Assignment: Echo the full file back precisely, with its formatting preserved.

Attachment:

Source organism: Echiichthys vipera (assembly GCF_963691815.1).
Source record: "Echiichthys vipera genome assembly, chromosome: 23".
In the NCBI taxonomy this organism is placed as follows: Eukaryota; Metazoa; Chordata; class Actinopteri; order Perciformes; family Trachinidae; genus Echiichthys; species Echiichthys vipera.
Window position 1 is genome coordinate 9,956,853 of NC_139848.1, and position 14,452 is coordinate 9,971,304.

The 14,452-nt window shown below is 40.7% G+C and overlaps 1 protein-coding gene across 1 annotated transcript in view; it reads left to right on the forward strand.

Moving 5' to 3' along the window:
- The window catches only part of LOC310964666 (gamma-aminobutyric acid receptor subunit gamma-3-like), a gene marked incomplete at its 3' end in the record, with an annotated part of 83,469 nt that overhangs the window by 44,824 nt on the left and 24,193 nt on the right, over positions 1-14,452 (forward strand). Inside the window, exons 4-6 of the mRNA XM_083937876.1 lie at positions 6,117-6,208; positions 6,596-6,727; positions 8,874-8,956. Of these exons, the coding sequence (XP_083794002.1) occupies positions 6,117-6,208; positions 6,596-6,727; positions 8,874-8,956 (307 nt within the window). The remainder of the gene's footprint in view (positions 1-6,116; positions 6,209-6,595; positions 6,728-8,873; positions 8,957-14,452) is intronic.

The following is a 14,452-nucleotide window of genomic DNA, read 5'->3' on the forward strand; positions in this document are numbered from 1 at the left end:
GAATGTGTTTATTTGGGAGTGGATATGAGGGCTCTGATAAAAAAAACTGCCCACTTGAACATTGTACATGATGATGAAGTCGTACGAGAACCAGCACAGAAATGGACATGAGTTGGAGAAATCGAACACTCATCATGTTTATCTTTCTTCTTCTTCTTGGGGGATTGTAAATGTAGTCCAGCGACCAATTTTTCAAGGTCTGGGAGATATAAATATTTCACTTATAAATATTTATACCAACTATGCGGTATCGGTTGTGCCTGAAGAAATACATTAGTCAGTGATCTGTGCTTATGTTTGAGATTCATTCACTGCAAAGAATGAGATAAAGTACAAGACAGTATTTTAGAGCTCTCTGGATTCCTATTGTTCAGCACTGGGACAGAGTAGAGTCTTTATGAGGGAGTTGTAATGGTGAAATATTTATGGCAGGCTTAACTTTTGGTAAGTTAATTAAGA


Source organism: Echiichthys vipera (assembly GCF_963691815.1).
Source record: "Echiichthys vipera genome assembly, chromosome: 23".
In the NCBI taxonomy this organism is placed as follows: Eukaryota; Metazoa; Chordata; class Actinopteri; order Perciformes; family Trachinidae; genus Echiichthys; species Echiichthys vipera.
Window position 1 is genome coordinate 9,956,853 of NC_139848.1, and position 14,452 is coordinate 9,971,304.

The 14,452-nt window shown below is 40.7% G+C and overlaps 1 protein-coding gene across 1 annotated transcript in view; it reads left to right on the forward strand.

Moving 5' to 3' along the window:
- The window catches only part of LOC310964666 (gamma-aminobutyric acid receptor subunit gamma-3-like), a gene marked incomplete at its 3' end in the record, with an annotated part of 83,469 nt that overhangs the window by 44,824 nt on the left and 24,193 nt on the right, over positions 1-14,452 (forward strand). Inside the window, exons 4-6 of the mRNA XM_083937876.1 lie at positions 6,117-6,208; positions 6,596-6,727; positions 8,874-8,956. Of these exons, the coding sequence (XP_083794002.1) occupies positions 6,117-6,208; positions 6,596-6,727; positions 8,874-8,956 (307 nt within the window). The remainder of the gene's footprint in view (positions 1-6,116; positions 6,209-6,595; positions 6,728-8,873; positions 8,957-14,452) is intronic.

The following is a 14,452-nucleotide window of genomic DNA, read 5'->3' on the forward strand; positions in this document are numbered from 1 at the left end:
GAATGTGTTTATTTGGGAGTGGATATGAGGGCTCTGATAAAAAAAACTGCCCACTTGAACATTGTACATGATGATGAAGTCGTACGAGAACCAGCACAGAAATGGACATGAGTTGGAGAAATCGAACACTCATCATGTTTATCTTTCTTCTTCTTCTTGGGGGATTGTAAATGTAGTCCAGCGACCAATTTTTCAAGGTCTGGGAGATATAAATATTTCACTTATAAATATTTATACCAACTATGCGGTATCGGTTGTGCCTGAAGAAATACATTAGTCAGTGATCTGTGCTTATGTTTGAGATTCATTCACTGCAAAGAATGAGATAAAGTACAAGACAGTATTTTAGAGCTCTCTGGATTCCTATTGTTCAGCACTGGGACAGAGTAGAGTCTTTATGAGGGAGTTGTAATGGTGAAATATTTATGGCAGGCTTAACTTTTGGTAAGTTAATTAAGA